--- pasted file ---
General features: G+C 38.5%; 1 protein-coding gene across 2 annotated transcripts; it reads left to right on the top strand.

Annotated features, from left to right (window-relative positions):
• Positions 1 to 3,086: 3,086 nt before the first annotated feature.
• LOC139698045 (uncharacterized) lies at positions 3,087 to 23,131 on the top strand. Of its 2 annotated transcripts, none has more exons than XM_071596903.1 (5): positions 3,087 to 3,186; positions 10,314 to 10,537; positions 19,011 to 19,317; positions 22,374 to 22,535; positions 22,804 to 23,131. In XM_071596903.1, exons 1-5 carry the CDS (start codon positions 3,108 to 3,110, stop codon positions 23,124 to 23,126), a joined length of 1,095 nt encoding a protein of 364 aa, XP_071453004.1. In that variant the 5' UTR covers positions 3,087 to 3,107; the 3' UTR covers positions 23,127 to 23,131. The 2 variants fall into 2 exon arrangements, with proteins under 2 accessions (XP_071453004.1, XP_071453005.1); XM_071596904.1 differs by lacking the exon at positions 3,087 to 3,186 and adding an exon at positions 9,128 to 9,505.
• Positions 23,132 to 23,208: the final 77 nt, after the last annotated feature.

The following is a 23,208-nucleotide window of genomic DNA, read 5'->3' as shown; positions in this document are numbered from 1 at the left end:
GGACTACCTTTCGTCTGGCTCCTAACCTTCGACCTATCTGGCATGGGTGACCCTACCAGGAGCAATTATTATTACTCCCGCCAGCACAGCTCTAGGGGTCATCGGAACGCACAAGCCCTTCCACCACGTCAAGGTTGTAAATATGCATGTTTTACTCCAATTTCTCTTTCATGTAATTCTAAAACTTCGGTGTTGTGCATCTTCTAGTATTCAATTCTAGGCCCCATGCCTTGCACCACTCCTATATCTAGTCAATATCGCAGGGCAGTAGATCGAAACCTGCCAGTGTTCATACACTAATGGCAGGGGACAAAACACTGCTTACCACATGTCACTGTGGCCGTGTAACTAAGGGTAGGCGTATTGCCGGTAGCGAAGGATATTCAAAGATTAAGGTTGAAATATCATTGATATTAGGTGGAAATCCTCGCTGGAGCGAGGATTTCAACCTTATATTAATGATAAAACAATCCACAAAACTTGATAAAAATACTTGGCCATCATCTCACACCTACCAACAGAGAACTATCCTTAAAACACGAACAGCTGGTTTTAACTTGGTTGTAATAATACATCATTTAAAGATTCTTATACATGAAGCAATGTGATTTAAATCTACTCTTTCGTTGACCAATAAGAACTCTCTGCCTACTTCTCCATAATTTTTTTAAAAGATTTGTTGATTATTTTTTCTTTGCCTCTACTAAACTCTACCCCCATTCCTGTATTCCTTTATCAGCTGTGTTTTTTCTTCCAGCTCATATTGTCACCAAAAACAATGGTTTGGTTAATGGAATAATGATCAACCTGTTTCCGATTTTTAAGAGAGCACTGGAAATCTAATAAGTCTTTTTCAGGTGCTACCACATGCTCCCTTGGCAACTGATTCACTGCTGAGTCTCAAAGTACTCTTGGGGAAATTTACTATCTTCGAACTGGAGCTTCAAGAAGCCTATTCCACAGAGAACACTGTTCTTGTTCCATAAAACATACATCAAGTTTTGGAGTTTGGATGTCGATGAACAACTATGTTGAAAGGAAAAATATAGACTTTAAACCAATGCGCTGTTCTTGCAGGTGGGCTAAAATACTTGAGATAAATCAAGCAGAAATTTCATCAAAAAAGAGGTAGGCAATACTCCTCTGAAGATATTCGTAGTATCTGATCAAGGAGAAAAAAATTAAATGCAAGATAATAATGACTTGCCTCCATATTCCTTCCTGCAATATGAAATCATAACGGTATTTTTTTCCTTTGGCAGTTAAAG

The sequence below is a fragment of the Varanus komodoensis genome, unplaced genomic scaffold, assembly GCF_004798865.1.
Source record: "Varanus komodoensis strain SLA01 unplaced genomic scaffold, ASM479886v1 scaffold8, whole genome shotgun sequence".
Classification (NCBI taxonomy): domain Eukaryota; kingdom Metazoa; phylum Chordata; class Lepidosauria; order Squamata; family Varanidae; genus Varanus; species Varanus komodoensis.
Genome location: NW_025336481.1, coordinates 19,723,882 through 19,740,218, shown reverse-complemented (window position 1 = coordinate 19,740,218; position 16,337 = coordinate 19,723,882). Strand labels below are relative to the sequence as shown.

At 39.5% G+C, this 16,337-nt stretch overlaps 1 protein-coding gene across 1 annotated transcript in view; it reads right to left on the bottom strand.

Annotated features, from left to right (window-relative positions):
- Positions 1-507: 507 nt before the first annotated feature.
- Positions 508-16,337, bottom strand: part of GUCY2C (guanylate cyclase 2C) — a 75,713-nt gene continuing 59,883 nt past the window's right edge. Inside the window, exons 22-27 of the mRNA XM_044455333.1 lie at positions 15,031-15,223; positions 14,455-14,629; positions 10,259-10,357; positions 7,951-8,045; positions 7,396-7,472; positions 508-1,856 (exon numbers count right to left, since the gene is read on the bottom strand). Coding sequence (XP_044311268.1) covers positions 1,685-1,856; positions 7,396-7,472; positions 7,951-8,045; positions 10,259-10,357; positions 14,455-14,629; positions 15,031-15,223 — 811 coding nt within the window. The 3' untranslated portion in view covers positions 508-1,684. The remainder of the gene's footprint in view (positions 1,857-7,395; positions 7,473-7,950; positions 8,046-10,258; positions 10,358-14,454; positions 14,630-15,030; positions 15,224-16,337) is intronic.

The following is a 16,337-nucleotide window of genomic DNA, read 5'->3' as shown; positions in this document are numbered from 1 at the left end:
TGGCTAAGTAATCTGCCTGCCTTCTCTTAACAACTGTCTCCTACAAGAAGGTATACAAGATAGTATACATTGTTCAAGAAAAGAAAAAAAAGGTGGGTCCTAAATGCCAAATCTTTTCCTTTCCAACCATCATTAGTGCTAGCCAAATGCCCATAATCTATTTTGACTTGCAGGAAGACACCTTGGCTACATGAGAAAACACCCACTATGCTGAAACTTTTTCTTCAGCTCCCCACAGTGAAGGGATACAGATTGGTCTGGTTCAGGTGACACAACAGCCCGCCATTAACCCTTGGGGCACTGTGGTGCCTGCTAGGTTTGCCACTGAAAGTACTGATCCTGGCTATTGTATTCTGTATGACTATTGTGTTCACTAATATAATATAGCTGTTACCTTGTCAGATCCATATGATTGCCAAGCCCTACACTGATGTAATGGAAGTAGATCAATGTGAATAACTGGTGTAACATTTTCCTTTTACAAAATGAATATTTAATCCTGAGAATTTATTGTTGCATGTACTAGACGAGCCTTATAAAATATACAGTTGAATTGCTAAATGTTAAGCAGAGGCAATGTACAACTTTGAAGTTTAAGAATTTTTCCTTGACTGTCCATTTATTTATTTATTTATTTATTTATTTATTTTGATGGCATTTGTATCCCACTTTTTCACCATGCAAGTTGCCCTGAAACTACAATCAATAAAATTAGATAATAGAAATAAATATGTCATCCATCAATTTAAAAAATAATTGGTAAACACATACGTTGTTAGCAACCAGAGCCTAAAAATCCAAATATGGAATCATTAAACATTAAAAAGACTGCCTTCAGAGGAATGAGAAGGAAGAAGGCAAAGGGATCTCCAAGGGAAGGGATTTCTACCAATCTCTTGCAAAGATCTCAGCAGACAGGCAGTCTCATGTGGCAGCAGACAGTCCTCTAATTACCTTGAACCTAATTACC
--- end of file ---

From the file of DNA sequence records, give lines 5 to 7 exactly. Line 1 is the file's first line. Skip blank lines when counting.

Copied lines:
• Positions 23,132 to 23,208: the final 77 nt, after the last annotated feature.

The following is a 23,208-nucleotide window of genomic DNA, read 5'->3' as shown; positions in this document are numbered from 1 at the left end:
GGACTACCTTTCGTCTGGCTCCTAACCTTCGACCTATCTGGCATGGGTGACCCTACCAGGAGCAATTATTATTACTCCCGCCAGCACAGCTCTAGGGGTCATCGGAACGCACAAGCCCTTCCACCACGTCAAGGTTGTAAATATGCATGTTTTACTCCAATTTCTCTTTCATGTAATTCTAAAACTTCGGTGTTGTGCATCTTCTAGTATTCAATTCTAGGCCCCATGCCTTGCACCACTCCTATATCTAGTCAATATCGCAGGGCAGTAGATCGAAACCTGCCAGTGTTCATACACTAATGGCAGGGGACAAAACACTGCTTACCACATGTCACTGTGGCCGTGTAACTAAGGGTAGGCGTATTGCCGGTAGCGAAGGATATTCAAAGATTAAGGTTGAAATATCATTGATATTAGGTGGAAATCCTCGCTGGAGCGAGGATTTCAACCTTATATTAATGATAAAACAATCCACAAAACTTGATAAAAATACTTGGCCATCATCTCACACCTACCAACAGAGAACTATCCTTAAAACACGAACAGCTGGTTTTAACTTGGTTGTAATAATACATCATTTAAAGATTCTTATACATGAAGCAATGTGATTTAAATCTACTCTTTCGTTGACCAATAAGAACTCTCTGCCTACTTCTCCATAATTTTTTTAAAAGATTTGTTGATTATTTTTTCTTTGCCTCTACTAAACTCTACCCCCATTCCTGTATTCCTTTATCAGCTGTGTTTTTTCTTCCAGCTCATATTGTCACCAAAAACAATGGTTTGGTTAATGGAATAATGATCAACCTGTTTCCGATTTTTAAGAGAGCACTGGAAATCTAATAAGTCTTTTTCAGGTGCTACCACATGCTCCCTTGGCAACTGATTCACTGCTGAGTCTCAAAGTACTCTTGGGGAAATTTACTATCTTCGAACTGGAGCTTCAAGAAGCCTATTCCACAGAGAACACTGTTCTTGTTCCATAAAACATACATCAAGTTTTGGAGTTTGGATGTCGATGAACAACTATGTTGAAAGGAAAAATATAGACTTTAAACCAATGCGCTGTTCTTGCAGGTGGGCTAAAATACTTGAGATAAATCAAGCAGAAATTTCATCAAAAAAGAGGTAGGCAATACTCCTCTGAAGATATTCGTAGTATCTGATCAAGGAGAAAAAAATTAAATGCAAGATAATAATGACTTGCCTCCATATTCCTTCCTGCAATATGAAATCATAACGGTATTTTTTTCCTTTGGCAGTTAAAG